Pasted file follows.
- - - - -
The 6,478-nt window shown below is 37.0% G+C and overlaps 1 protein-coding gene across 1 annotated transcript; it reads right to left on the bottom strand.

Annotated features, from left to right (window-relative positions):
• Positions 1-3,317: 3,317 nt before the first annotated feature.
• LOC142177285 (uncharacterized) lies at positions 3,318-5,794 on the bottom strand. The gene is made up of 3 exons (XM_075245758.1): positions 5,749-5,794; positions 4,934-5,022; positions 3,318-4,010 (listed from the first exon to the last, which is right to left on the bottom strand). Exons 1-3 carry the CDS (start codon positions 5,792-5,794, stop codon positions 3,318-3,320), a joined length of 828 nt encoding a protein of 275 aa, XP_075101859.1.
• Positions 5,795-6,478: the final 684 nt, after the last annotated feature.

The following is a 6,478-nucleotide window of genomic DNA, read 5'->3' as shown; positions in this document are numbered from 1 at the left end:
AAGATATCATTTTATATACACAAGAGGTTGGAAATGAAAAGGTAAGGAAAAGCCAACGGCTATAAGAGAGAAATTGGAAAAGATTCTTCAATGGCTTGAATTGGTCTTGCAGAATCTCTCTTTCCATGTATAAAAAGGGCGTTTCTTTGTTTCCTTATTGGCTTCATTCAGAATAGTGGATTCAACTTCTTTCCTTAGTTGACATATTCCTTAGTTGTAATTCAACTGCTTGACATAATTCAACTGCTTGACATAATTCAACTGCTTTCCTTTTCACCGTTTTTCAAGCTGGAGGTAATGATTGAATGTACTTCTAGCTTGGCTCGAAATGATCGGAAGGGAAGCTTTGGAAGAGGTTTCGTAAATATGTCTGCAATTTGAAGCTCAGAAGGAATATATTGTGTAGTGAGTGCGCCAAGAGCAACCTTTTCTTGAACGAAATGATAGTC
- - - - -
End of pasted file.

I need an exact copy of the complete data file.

The 6,478-nt window shown below is 37.0% G+C and overlaps 1 protein-coding gene across 1 annotated transcript; it reads right to left on the bottom strand.

Annotated features, from left to right (window-relative positions):
• Positions 1-3,317: 3,317 nt before the first annotated feature.
• LOC142177285 (uncharacterized) lies at positions 3,318-5,794 on the bottom strand. The gene is made up of 3 exons (XM_075245758.1): positions 5,749-5,794; positions 4,934-5,022; positions 3,318-4,010 (listed from the first exon to the last, which is right to left on the bottom strand). Exons 1-3 carry the CDS (start codon positions 5,792-5,794, stop codon positions 3,318-3,320), a joined length of 828 nt encoding a protein of 275 aa, XP_075101859.1.
• Positions 5,795-6,478: the final 684 nt, after the last annotated feature.

The following is a 6,478-nucleotide window of genomic DNA, read 5'->3' as shown; positions in this document are numbered from 1 at the left end:
AAGATATCATTTTATATACACAAGAGGTTGGAAATGAAAAGGTAAGGAAAAGCCAACGGCTATAAGAGAGAAATTGGAAAAGATTCTTCAATGGCTTGAATTGGTCTTGCAGAATCTCTCTTTCCATGTATAAAAAGGGCGTTTCTTTGTTTCCTTATTGGCTTCATTCAGAATAGTGGATTCAACTTCTTTCCTTAGTTGACATATTCCTTAGTTGTAATTCAACTGCTTGACATAATTCAACTGCTTGACATAATTCAACTGCTTTCCTTTTCACCGTTTTTCAAGCTGGAGGTAATGATTGAATGTACTTCTAGCTTGGCTCGAAATGATCGGAAGGGAAGCTTTGGAAGAGGTTTCGTAAATATGTCTGCAATTTGAAGCTCAGAAGGAATATATTGTGTAGTGAGTGCGCCAAGAGCAACCTTTTCTTGAACGAAATGATAGTC